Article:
Bottled Water

Article excerpt


Seventy percent of the Earth's surface is covered with water, but more and more people now get theirs out of bottles. Global consumption of bottled water is rising about 12 percent per year, supported by annual spending of about $35 billion. Drivers include cheap and convenient packaging, water shortages, and, in some parts of the world, serious concerns about water quality. (About 1.5 billion people lack access to safe drinking water and millions die every year from diseases linked to tainted water.) Many Americans who drink bottled water believe that it is safer than tap water, although a study of a thousand bottles sold in U.S. stores revealed known and/or possible carcinogens in a fifth of them.

Closing the Loop?

Bottle recycling bills have been enacted in Austria, Belgium, Canada, Denmark, Finland, Germany, the Netherlands, Norway, Sweden, Switzerland, and 11 U.S. States. In West Bengal, India, the Pollution Control Board last year issued a ruling that bottle producers were responsible for collecting used bottles and recycling them.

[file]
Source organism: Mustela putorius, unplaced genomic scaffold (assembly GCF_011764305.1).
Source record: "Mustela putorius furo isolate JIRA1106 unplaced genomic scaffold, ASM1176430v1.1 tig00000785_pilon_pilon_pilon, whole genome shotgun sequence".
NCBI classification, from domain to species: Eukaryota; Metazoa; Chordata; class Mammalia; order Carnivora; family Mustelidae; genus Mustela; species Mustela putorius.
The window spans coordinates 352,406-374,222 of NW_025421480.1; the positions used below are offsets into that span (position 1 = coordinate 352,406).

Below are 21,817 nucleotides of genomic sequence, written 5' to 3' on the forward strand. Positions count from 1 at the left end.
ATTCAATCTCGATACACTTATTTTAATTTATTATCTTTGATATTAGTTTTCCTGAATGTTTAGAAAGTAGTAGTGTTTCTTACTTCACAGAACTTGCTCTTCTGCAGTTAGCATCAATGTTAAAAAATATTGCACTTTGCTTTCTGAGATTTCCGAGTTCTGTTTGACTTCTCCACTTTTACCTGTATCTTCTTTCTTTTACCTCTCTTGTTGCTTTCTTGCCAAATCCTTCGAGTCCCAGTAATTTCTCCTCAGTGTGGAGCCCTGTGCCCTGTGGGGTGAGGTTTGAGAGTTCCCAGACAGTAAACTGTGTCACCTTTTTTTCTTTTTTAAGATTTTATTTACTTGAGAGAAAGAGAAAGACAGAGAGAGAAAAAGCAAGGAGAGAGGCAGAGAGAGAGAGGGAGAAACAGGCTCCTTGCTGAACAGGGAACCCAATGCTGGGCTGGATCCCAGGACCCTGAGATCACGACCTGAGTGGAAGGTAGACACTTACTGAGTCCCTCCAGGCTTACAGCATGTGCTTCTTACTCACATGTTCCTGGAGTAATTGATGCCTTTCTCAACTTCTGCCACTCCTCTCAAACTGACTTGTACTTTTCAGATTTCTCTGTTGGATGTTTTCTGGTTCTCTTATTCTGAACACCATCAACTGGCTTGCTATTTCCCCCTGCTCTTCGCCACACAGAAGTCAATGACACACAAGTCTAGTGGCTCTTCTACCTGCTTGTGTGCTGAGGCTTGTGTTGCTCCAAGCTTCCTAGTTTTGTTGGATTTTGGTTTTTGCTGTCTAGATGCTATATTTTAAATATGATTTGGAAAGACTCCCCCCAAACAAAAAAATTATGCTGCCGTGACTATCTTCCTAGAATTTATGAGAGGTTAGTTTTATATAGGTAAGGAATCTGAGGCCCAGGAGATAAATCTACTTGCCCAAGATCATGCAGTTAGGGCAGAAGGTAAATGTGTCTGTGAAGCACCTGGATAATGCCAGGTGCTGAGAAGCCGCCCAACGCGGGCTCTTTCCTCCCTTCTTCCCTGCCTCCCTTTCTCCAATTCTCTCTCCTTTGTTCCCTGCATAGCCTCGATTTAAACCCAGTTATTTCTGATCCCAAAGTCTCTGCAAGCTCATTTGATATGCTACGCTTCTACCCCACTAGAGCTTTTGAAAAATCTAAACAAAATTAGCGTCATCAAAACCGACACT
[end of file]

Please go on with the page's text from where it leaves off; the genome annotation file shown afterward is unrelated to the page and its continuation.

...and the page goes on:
* As for the water itself: According to the World Wildlife Fund, 75 percent of bottled water is produced for local consumption. Even so, no bottled water production system can be as efficient as public drinking water systems. If the spreading popularity of bottled water represents a private solution to the failure of public infrastructure, the more effective answer would be to build or overhaul the public systems.


Bottles made from PET are recyclable (they're labeled with a 1 in the recycle triangle). Yet of the 14 billion water bottles sold in the United States in 2002 (most made from PET), 90 percent wound up in the trash.

Production and Distribution

Making the bottles from PET means releasing significant amounts of air pollutants. …